London is still the home of Bingo
|Published: 12th September 2019 10:02|
The UK bingo industry
Bingo premises were once thriving, well-loved entertainment destinations across the UK, with many of the biggest and best bingo halls being based in the country’s great capital city.
Many Brits once enjoyed gathering at the bingo in the evening with friends to have fun and win cash prizes.
The trend began in the 1960’s, after changes to gambling legislation allowed venues to operate legally. However, as the options for weekend and evening entertainment grew, the number of bingo hall visitors began to decline.
The introduction of online bingo in the 1990’s and the more recent rise in people staying in rather than going on nights out has also impacted visitor numbers.
While the game is still hugely popular, much of this industry’s revenue now comes from online games rather than land based venues. The online gambling sector has a market share of 39% and is growing year on year.
There are now roughly 650 licenced bingo premises in the UK, which is a small 1.1% decline from last year. However, many premises are adapting as they gain a better understanding of the types of entertainment that customers want and as a result we have seen a number of new and diverse themed bingo venues popping up, particularly in London.
What London has on offer
Drum and Bass DJs, drag acts and hipster style bars with craft ales...
These are perhaps not what we would associate with a bingo venue, but in trendy London districts like Shoreditch and Camden, business owners are doing away with tradition and creating spaces that attract new, younger players looking for something different on an evening out.
One such venue is Dabbers, based in the heart of Shoreditch this contemporary bingo hall hosts an exciting lineup of comedians, musicians and other live performers. Players can enjoy food at their table and toast their win with a custom made cocktail.
Think raves and bingo halls don’t mix? Think again. Event night organisers are also bringing the game to new audiences, with Bingo Lingo being perhaps one of the most surprising.
Hosted at popular rave warehouses and venues, the night is a unique experience and features everything from dance offs and twerking to live DJ performances, with a whole host of weird and wonderful (and some terrible) prizes.
The London event is hosted at Boxpark Wembley and often sell outs in advance.
Aside from event organisers, gambling websites are also taking advantage of the games popularity and upping their online bingo offering.
These websites provide great incentives for new players, with free bonuses and no deposit options being widely available. From progressive jackpot games for those looking to win big, to bingo roulettes for casino lovers, they have a plethora of themes and game types for players to try out.
While many of London’s new bingo venues are embedded into the city’s night time economy, online bingo can be played at any time of day and in any location. This is a big part of its appeal.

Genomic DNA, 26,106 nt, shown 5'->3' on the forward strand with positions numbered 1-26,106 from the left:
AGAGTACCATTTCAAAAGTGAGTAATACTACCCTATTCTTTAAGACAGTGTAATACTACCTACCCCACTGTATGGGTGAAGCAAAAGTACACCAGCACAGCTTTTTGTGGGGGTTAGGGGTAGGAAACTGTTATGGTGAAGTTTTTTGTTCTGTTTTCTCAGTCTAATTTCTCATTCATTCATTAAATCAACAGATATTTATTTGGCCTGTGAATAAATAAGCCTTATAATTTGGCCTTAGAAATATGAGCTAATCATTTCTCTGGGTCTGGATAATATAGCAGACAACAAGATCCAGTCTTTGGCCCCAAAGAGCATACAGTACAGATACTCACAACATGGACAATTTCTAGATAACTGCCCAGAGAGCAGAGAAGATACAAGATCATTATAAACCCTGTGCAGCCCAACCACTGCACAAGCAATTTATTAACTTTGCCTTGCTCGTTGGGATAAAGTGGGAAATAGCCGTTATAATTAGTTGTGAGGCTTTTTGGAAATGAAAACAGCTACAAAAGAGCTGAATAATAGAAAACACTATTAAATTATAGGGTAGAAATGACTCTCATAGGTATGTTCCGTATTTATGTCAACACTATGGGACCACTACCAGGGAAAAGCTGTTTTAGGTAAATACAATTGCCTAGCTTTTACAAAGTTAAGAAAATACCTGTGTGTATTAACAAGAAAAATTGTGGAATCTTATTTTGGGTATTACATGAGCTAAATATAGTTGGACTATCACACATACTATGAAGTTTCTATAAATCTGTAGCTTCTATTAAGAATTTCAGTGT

Whether it be from the comfort of their own home or on the commute to work, with a mobile or tablet in their hand, bingo fans have immediate access to the game they love. Young Londoners introduced to the game on an evening out can now continue playing from their smartphone. Swapping the excitement and buzz of the bingo venue, for a bingo site’s digital games and online chat features.
But what has become of London’s traditional bingo venues?
The close of Hackney’s Mecca bingo hit local headlines in 2015. Once of the city’s busiest bingo venues, it was transformed from a purpose built cinema into a bingo hall back in 1961. Some of their most loyal customers had been visiting since its opening and had spent much of their free time socialising with friends and locals.
Customers expressed their deep sadness at the news of its closure, as the venue gave them the opportunity to get out of the house and prevented loneliness and isolation for many, particularly for older players. This suggests that the game has become much more than just a chance to win money and prizes. It has provided a sense of community spirit that cannot be replicated online.
A victim to the area’s gentrification, the art deco themed building was sold on to property developers and a battle to turn the plot into luxury apartments and office spaces followed suit.
Similarly, in Clapham a cinema-turned-Gala bingo hall was closed down after being in operation since the early 1980’s. As demand fell and housing needs became a priority, the building was listed to be redeveloped into flats.
Also in Clapham, a Majestic Theatre re-emerged as a grandly designed bingo hall following the building’s damage in World War 2. The venue was later turned in The Goat, a trendy pub and restaurant serving classic British dishes and ales.
What’s next for London’s bingo venues?
There are many challenges facing London’s bingo venues, from gentrification and property development forcing out traditional halls, to the increase in entertainment choices and rise of online bingo websites all impacting on visitor numbers.
However with trendy new premises providing different experiences, themes and entertainment options popping up around the city, it seems that London venues are bringing bingo into the 21st century.
This niche market has established itself well within East London locations. The question is whether hipster style bingo is a trend that will last and continue to grow.